“Human life and the natural world are inseparable.” –Saul Pauu Maaz, GOJoven Fellow and indigenous Q’eqchi’ Mayan leader, author of “The Earth is Not Ours, We Merely Borrow it From Our Children: Lessons from the Maya Q’eqchi”
If human life and the natural world are inseparable, then so are reproductive rights and environmental sustainability. Here at GOJoven, we believe that women have a right to choose if, when and how often they have children and that this choice leads to better health outcomes and a healthier planet. In celebration of World Environment Day on June 5, 2014 GOJoven reflects on the importance of connecting population, health and the environment in our quest to improve the lives of youth and adolescents where we work in Mexico, Belize, Guatemala and Honduras.
Across the globe, organizations and policy makers are calling for investment in programs that connect population, health and environment. Pathfinder International notes that an integrated Population, Health, and Environment (PHE) approach that addresses both sexual and reproductive health (SRH) and the environment has a “greater impact on improving reproductive health and natural resource management outcomes” and is more cost-effective than addressing each issue separately.
The link between SRH and the environment resembles a multi-directional roundabout, rather than a one way street. Environmental degradation leads to negative health outcomes. As Charlotte Brody and Julia Varshavsky’s point out in their article The Flip Side: How the Environment impacts Our Reproductive Health, the chemicals that poison our food and the car exhaust that pollutes the air we breathe can lead to infertility, miscarriages, and birth defects, among other issues. Conversely, lack of sexual and reproductive health rights limits women’s and families’ abilities to adapt to environmental stresses by choosing if, when and how often to have children. On the positive side, reduced population growth resulting from providing sexual and reproductive health services and choices enables communities better to manage their natural resources; while community collaboration to promote sustainability itself builds community resilience and promotes health.
GOJoven Mexico, a new youth-led organization in Quintana Roo, Mexico created by Fellows of the Public Health Institute’s Youth Leadership in Sexual and Reproductive Health Program (GOJoven), is taking action to protect reproductive rights and the environment.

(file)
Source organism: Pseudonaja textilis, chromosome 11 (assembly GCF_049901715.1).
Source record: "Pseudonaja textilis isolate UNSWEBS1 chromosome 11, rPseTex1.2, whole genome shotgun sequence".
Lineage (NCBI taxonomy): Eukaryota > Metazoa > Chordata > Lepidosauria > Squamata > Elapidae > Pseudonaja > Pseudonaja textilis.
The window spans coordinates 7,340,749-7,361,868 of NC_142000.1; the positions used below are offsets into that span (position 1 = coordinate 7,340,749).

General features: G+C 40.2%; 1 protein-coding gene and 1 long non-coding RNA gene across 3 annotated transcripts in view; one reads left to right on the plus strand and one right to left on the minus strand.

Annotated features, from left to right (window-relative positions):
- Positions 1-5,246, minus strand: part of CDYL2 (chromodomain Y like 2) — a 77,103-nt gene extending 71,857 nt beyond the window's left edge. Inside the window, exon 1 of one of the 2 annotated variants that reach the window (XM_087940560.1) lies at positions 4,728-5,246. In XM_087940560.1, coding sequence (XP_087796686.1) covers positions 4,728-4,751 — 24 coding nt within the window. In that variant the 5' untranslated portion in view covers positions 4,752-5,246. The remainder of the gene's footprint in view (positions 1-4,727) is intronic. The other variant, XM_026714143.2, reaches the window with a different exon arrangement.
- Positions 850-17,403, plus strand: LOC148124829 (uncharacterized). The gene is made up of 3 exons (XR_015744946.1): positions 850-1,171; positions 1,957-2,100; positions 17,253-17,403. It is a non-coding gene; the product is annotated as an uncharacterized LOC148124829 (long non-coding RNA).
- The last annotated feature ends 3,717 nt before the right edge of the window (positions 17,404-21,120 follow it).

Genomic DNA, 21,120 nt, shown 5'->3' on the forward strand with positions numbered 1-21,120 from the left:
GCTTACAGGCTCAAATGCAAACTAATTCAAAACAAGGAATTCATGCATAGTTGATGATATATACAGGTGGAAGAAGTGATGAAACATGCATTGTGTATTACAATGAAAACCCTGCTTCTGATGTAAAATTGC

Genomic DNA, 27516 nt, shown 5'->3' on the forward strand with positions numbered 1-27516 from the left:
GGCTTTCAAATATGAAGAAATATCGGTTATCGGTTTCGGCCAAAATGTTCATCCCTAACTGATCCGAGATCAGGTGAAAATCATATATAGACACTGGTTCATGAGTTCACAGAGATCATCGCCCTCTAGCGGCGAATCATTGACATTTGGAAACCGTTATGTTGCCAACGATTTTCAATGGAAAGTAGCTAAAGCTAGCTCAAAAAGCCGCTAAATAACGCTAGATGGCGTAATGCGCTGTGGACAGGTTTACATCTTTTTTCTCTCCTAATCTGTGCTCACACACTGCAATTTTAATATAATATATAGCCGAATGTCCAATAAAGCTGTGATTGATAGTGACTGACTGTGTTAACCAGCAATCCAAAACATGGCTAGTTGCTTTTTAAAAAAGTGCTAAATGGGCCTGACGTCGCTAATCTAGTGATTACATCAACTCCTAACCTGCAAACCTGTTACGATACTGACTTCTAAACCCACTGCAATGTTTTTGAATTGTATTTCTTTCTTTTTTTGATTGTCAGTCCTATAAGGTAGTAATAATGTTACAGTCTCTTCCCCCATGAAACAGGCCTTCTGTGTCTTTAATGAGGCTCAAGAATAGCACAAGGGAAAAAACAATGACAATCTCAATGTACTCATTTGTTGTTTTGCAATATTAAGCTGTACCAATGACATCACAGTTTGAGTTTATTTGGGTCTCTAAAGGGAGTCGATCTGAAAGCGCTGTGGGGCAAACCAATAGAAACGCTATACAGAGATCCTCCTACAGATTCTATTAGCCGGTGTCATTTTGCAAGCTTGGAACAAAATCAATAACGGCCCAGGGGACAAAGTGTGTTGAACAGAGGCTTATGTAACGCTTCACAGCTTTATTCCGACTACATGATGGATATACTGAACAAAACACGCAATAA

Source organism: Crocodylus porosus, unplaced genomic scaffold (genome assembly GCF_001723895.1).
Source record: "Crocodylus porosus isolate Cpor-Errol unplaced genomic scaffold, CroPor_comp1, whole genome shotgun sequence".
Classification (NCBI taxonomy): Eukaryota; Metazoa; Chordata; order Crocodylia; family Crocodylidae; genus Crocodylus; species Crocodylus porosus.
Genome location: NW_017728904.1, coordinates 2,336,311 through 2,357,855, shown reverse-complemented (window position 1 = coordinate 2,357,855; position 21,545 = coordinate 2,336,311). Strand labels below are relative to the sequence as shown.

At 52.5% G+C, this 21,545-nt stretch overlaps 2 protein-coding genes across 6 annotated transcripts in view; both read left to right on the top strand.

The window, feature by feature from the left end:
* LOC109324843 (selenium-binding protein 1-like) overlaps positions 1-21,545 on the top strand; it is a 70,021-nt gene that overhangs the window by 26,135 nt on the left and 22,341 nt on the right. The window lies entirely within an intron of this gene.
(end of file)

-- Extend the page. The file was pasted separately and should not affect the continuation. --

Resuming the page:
We recently interviewed the Secretary of the GOJoven Mexico Board of Directors, Lemuel Vega, to see what he had to say about SRH and the natural world. Lemuel has worked hard to conserve and monitor sea turtles in Cozumel, and has participated in international spaces such as the United Nations Climate Change Conferences, COP 16 in Quintana Roo in 2010 and COP 17 in South Africa in 2011 to advocate for environmental conservation and connect it to reproductive health. Lemuel has observed that “unplanned adolescent pregnancy leads to school dropouts among both girls and boys; among girls because they need to give birth, and among boys because they have to work to support their new family.” This ultimately leads to youth unemployment, an increase in poverty, and an unsustainable use of local natural resources.
Knowing the link between sexual and reproductive health and a healthy environment, Lemuel told us that one solution is to teach comprehensive sexual education in schools so that youth can make responsible and informed decisions about their sexual behavior and fertility. GOJoven Mexico steps in during high school student’s mandatory chemistry classes to teach them about SRH and their right to choose if, when and how often they have children.
The benefits of GOJoven’s work to educate youth about their sexual and reproductive rights move beyond promoting safe sex and planned families. GOJoven’s work helps create a healthy planet and a safe space for all of us to raise happy families, because human life and the natural world are indeed inseparable.